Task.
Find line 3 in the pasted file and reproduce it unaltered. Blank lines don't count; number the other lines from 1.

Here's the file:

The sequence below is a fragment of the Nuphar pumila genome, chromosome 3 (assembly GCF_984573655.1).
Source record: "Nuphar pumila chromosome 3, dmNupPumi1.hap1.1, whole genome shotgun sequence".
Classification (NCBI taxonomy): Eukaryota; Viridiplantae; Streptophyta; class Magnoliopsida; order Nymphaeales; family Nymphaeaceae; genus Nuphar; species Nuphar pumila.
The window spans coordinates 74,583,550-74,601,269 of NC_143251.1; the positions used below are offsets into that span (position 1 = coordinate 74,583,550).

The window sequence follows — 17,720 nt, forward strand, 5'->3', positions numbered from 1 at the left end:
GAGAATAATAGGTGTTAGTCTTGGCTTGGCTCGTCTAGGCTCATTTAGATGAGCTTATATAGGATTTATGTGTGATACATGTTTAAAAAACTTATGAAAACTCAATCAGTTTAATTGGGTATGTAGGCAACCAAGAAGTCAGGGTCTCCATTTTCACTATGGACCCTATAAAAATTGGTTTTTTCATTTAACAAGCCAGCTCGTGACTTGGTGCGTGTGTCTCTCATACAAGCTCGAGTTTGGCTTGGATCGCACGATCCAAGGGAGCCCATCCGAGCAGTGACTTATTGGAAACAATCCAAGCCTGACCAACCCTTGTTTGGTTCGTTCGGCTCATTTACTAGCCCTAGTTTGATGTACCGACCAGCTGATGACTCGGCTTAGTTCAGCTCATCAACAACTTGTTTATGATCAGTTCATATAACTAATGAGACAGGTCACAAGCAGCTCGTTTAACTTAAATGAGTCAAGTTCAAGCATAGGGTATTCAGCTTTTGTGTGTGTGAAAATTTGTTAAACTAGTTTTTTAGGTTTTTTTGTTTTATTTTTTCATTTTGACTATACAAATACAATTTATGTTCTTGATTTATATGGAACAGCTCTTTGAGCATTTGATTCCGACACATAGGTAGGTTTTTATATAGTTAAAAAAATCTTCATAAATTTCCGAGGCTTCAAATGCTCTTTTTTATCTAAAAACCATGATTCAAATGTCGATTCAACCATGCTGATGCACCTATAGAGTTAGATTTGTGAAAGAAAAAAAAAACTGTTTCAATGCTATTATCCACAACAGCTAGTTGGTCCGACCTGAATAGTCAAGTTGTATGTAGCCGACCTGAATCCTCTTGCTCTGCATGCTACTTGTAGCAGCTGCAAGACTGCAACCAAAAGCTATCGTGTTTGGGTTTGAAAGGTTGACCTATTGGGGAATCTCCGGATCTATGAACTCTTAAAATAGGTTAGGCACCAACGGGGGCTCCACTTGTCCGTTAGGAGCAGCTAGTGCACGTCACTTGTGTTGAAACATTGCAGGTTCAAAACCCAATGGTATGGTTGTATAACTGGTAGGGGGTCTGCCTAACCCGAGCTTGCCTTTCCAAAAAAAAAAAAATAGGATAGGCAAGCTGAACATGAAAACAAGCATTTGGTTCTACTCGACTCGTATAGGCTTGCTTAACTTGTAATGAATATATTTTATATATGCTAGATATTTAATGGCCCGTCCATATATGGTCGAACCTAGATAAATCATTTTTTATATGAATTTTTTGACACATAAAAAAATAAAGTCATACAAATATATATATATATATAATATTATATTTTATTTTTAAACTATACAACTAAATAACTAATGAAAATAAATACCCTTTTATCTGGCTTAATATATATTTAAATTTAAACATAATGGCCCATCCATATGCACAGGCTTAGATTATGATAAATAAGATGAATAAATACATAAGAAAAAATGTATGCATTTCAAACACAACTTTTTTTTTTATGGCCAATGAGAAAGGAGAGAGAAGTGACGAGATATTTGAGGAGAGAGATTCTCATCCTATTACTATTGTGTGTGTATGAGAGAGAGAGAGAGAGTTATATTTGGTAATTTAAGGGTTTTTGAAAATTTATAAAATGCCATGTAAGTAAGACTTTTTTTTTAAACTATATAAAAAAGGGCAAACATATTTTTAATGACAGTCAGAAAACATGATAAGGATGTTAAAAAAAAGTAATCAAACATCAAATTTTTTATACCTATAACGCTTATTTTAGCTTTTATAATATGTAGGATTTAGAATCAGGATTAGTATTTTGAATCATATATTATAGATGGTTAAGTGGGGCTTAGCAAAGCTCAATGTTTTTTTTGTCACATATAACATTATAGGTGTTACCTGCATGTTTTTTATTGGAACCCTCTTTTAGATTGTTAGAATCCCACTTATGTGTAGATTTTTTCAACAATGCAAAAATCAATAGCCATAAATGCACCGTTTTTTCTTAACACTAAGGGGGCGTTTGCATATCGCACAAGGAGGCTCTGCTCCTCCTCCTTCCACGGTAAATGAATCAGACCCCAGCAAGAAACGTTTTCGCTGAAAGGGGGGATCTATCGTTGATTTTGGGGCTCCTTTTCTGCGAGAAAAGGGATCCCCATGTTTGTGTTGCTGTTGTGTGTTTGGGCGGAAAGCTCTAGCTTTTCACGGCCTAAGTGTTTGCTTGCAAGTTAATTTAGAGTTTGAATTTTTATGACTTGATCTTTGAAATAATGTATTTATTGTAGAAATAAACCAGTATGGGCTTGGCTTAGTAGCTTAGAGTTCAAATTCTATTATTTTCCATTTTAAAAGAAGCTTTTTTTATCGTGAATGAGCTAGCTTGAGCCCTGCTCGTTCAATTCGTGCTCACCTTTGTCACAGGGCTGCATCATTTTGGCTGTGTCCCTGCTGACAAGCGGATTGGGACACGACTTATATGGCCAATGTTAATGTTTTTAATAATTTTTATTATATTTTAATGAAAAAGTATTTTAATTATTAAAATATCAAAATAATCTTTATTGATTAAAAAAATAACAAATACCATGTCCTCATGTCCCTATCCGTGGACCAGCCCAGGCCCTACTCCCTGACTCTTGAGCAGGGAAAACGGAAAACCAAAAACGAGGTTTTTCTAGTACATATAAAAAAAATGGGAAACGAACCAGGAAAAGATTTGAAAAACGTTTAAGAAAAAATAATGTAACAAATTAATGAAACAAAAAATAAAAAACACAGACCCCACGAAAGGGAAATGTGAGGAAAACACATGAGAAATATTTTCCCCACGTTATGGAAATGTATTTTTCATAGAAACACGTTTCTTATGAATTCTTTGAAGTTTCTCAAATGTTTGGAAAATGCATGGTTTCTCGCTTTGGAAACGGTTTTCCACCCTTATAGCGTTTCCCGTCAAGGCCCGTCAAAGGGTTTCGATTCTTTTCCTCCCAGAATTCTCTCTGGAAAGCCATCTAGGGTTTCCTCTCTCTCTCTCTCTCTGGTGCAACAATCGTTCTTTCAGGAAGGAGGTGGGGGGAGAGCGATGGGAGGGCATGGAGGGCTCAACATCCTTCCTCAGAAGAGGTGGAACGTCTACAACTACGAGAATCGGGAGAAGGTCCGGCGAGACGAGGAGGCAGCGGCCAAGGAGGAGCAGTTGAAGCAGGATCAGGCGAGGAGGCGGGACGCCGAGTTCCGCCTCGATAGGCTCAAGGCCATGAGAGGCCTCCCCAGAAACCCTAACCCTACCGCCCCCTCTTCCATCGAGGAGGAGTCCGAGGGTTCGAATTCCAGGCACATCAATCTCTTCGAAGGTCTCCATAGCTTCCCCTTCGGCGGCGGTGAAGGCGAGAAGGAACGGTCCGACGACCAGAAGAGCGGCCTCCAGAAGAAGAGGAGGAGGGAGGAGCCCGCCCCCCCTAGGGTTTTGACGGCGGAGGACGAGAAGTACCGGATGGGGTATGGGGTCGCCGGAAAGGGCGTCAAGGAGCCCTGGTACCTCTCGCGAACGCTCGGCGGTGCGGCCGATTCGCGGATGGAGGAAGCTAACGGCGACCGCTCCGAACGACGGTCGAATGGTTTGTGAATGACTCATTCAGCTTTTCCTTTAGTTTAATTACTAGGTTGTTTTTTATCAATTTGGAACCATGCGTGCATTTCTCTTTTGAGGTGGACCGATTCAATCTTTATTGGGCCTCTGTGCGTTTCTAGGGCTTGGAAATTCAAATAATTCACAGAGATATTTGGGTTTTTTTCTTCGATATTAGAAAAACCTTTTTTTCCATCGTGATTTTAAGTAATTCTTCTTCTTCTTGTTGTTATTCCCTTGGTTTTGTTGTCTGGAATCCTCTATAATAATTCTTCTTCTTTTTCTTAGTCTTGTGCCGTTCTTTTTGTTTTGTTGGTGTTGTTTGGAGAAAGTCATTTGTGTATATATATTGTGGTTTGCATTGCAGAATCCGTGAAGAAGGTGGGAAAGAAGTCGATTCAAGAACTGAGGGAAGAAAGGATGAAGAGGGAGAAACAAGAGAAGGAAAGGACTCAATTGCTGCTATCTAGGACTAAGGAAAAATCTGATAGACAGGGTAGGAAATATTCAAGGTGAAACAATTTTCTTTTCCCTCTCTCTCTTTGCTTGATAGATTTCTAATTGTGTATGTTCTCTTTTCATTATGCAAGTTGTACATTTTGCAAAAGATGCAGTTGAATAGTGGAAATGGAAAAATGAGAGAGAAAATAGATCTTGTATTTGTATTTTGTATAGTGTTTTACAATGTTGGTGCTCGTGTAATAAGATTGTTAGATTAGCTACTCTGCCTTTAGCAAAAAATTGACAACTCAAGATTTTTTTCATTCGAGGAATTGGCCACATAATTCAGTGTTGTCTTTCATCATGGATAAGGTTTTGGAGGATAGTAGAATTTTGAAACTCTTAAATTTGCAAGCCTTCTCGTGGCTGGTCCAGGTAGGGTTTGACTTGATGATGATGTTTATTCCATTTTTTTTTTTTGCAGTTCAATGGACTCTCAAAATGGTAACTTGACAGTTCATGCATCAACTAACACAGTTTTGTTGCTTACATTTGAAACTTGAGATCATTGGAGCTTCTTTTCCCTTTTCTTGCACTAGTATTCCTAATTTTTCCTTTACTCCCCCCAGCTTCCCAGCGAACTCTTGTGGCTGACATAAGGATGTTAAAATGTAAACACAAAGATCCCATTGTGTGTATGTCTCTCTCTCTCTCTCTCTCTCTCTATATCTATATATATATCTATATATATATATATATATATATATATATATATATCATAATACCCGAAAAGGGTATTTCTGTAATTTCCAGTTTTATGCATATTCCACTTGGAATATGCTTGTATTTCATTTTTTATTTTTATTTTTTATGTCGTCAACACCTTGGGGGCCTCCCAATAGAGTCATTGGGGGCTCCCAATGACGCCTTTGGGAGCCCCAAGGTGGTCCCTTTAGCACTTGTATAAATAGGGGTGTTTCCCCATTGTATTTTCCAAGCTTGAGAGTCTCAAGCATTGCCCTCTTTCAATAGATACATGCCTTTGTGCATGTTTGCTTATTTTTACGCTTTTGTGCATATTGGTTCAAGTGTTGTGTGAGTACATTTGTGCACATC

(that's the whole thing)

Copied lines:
Classification (NCBI taxonomy): Eukaryota; Viridiplantae; Streptophyta; class Magnoliopsida; order Nymphaeales; family Nymphaeaceae; genus Nuphar; species Nuphar pumila.